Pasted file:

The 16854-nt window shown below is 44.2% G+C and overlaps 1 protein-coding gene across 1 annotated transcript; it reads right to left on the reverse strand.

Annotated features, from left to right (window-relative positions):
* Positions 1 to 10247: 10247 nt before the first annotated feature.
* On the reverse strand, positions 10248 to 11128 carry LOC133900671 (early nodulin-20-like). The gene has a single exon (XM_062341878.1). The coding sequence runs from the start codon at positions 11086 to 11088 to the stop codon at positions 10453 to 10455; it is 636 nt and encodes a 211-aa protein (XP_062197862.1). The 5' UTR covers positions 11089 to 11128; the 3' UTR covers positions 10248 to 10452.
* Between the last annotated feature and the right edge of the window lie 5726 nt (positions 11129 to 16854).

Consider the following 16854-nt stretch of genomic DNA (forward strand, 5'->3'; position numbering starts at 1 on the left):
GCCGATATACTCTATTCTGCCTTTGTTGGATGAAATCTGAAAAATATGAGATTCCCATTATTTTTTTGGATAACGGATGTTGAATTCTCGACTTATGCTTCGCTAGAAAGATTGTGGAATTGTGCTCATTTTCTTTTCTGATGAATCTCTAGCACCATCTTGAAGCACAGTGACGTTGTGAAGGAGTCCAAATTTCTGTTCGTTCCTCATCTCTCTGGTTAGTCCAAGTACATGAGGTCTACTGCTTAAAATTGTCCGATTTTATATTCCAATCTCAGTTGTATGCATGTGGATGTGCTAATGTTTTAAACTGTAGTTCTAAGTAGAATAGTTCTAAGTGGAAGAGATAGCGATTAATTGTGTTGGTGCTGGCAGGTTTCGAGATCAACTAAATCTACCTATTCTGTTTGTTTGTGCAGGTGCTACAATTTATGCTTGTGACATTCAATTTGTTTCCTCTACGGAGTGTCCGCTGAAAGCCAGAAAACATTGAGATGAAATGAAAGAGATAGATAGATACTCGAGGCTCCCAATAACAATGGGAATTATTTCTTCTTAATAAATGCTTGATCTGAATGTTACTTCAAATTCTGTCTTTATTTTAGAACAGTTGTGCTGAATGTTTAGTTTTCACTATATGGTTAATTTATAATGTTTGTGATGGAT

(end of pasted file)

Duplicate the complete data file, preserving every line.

The 16854-nt window shown below is 44.2% G+C and overlaps 1 protein-coding gene across 1 annotated transcript; it reads right to left on the reverse strand.

Annotated features, from left to right (window-relative positions):
* Positions 1 to 10247: 10247 nt before the first annotated feature.
* On the reverse strand, positions 10248 to 11128 carry LOC133900671 (early nodulin-20-like). The gene has a single exon (XM_062341878.1). The coding sequence runs from the start codon at positions 11086 to 11088 to the stop codon at positions 10453 to 10455; it is 636 nt and encodes a 211-aa protein (XP_062197862.1). The 5' UTR covers positions 11089 to 11128; the 3' UTR covers positions 10248 to 10452.
* Between the last annotated feature and the right edge of the window lie 5726 nt (positions 11129 to 16854).

Consider the following 16854-nt stretch of genomic DNA (forward strand, 5'->3'; position numbering starts at 1 on the left):
GCCGATATACTCTATTCTGCCTTTGTTGGATGAAATCTGAAAAATATGAGATTCCCATTATTTTTTTGGATAACGGATGTTGAATTCTCGACTTATGCTTCGCTAGAAAGATTGTGGAATTGTGCTCATTTTCTTTTCTGATGAATCTCTAGCACCATCTTGAAGCACAGTGACGTTGTGAAGGAGTCCAAATTTCTGTTCGTTCCTCATCTCTCTGGTTAGTCCAAGTACATGAGGTCTACTGCTTAAAATTGTCCGATTTTATATTCCAATCTCAGTTGTATGCATGTGGATGTGCTAATGTTTTAAACTGTAGTTCTAAGTAGAATAGTTCTAAGTGGAAGAGATAGCGATTAATTGTGTTGGTGCTGGCAGGTTTCGAGATCAACTAAATCTACCTATTCTGTTTGTTTGTGCAGGTGCTACAATTTATGCTTGTGACATTCAATTTGTTTCCTCTACGGAGTGTCCGCTGAAAGCCAGAAAACATTGAGATGAAATGAAAGAGATAGATAGATACTCGAGGCTCCCAATAACAATGGGAATTATTTCTTCTTAATAAATGCTTGATCTGAATGTTACTTCAAATTCTGTCTTTATTTTAGAACAGTTGTGCTGAATGTTTAGTTTTCACTATATGGTTAATTTATAATGTTTGTGATGGAT